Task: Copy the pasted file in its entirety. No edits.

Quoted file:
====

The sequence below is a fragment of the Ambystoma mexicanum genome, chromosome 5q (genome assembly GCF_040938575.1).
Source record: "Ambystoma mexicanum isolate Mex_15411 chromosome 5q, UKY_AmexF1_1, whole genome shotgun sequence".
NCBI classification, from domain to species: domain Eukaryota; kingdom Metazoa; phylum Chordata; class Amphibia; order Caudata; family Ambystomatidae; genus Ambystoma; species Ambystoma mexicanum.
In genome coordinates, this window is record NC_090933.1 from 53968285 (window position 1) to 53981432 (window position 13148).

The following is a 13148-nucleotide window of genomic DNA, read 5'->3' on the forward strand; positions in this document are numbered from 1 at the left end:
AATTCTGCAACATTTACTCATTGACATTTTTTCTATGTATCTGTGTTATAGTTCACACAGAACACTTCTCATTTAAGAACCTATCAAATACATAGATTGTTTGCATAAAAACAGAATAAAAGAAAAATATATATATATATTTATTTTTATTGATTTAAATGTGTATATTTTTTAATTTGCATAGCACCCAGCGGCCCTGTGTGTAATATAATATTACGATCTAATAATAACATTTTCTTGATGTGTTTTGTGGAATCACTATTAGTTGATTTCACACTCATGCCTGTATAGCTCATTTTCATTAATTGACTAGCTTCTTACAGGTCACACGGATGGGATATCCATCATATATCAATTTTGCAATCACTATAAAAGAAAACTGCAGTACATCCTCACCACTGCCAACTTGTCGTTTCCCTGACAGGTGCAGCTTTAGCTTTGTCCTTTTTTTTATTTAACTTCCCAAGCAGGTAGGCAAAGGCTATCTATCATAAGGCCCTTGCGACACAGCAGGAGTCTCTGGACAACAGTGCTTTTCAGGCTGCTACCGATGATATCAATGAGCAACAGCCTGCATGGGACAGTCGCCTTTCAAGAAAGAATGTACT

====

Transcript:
The sequence below is a fragment of the Ambystoma mexicanum genome, chromosome 5q (genome assembly GCF_040938575.1).
Source record: "Ambystoma mexicanum isolate Mex_15411 chromosome 5q, UKY_AmexF1_1, whole genome shotgun sequence".
NCBI classification, from domain to species: domain Eukaryota; kingdom Metazoa; phylum Chordata; class Amphibia; order Caudata; family Ambystomatidae; genus Ambystoma; species Ambystoma mexicanum.
In genome coordinates, this window is record NC_090933.1 from 53968285 (window position 1) to 53981432 (window position 13148).

The following is a 13148-nucleotide window of genomic DNA, read 5'->3' on the forward strand; positions in this document are numbered from 1 at the left end:
AATTCTGCAACATTTACTCATTGACATTTTTTCTATGTATCTGTGTTATAGTTCACACAGAACACTTCTCATTTAAGAACCTATCAAATACATAGATTGTTTGCATAAAAACAGAATAAAAGAAAAATATATATATATATTTATTTTTATTGATTTAAATGTGTATATTTTTTAATTTGCATAGCACCCAGCGGCCCTGTGTGTAATATAATATTACGATCTAATAATAACATTTTCTTGATGTGTTTTGTGGAATCACTATTAGTTGATTTCACACTCATGCCTGTATAGCTCATTTTCATTAATTGACTAGCTTCTTACAGGTCACACGGATGGGATATCCATCATATATCAATTTTGCAATCACTATAAAAGAAAACTGCAGTACATCCTCACCACTGCCAACTTGTCGTTTCCCTGACAGGTGCAGCTTTAGCTTTGTCCTTTTTTTTATTTAACTTCCCAAGCAGGTAGGCAAAGGCTATCTATCATAAGGCCCTTGCGACACAGCAGGAGTCTCTGGACAACAGTGCTTTTCAGGCTGCTACCGATGATATCAATGAGCAACAGCCTGCATGGGACAGTCGCCTTTCAAGAAAGAATGTACT